As a provincial governing body, Softball BC is committed to providing safe, welcoming, and accessible sport environments, free from all forms of maltreatment.
Softball BC's Safe Sport initiative emphasizes the importance of that commitment by educating individuals on the harmful effects associated with such behaviours, and outlining the preventative measures put in place to lower the probability of them occurring.
Softball BC has ZERO tolerance for any type of abuse.
Individuals are required to report instances of abuse or suspected abuse to their local association or to Softball BC to be immediately reviewed under the terms of the applicable policy.
Make your softball environment a safe place for everyone. Order your Softball Canada Safe Sport Backstop Sign today!
A gentle reminder that Everyone Deserves Respect in Softball. Order here.
Softball BC aims to create welcoming environments that reflect the rich diversity of British Columbia, as well as its membership. Softball BC's Inclusion Policy outlines expectations for all athletes, coaches, officials, volunteers and administrators in an effort to engage under-represented populations in our membership.
The concussion awareness, education, and action landscape is moving quickly, and the best resource in Canada for that is https://cattonline.com/ . They’re the leading agency for concussion now in Canada. For any teen athletes who get a concussion, there is a great resource for them at https://teenconcussion.vch.ca/ and an adult version of the same site at https://concussion.vch.ca/ .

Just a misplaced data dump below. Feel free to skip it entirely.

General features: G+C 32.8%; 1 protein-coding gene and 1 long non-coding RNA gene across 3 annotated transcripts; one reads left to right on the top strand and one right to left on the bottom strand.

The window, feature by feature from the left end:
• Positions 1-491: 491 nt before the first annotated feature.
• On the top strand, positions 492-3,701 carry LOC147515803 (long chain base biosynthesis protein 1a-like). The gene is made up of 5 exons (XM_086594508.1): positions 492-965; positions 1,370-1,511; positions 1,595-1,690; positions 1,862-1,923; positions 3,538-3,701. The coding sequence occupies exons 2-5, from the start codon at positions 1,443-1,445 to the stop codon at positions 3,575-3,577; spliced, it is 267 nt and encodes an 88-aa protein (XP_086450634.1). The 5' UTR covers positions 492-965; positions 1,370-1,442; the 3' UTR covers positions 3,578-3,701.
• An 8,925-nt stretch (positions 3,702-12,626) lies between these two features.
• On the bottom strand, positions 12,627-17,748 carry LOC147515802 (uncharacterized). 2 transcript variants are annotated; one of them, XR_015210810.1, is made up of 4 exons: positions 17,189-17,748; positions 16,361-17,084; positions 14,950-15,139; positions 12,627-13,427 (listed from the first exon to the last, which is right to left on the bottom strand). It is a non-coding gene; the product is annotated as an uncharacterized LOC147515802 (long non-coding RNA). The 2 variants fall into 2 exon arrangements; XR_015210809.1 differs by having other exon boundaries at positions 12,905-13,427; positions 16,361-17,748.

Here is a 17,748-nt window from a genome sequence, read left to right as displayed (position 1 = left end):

Softball Canada and Softball BC strongly oppose the use, possession, and the supply of banned substances/practices in competitive play by all athletes, coaches, administrators and officials. As such, Softball Canada has adopted the Canadian Anti- Doping Program (CADP) as its primary domestic anti-doping policy. Administered on behalf of Softball Canada by the Canadian Centre for Ethics in Sport (CCES), the CADP is fully compliant with the World Anti-Doping Code, International Standards and Guidelines.
Athletes subject to the Canadian Anti-Doping Program (CADP) must be aware that this does NOT affect the status of cannabis in sport. Cannabis continues to be a prohibited substance and a positive test can still result in a sanction.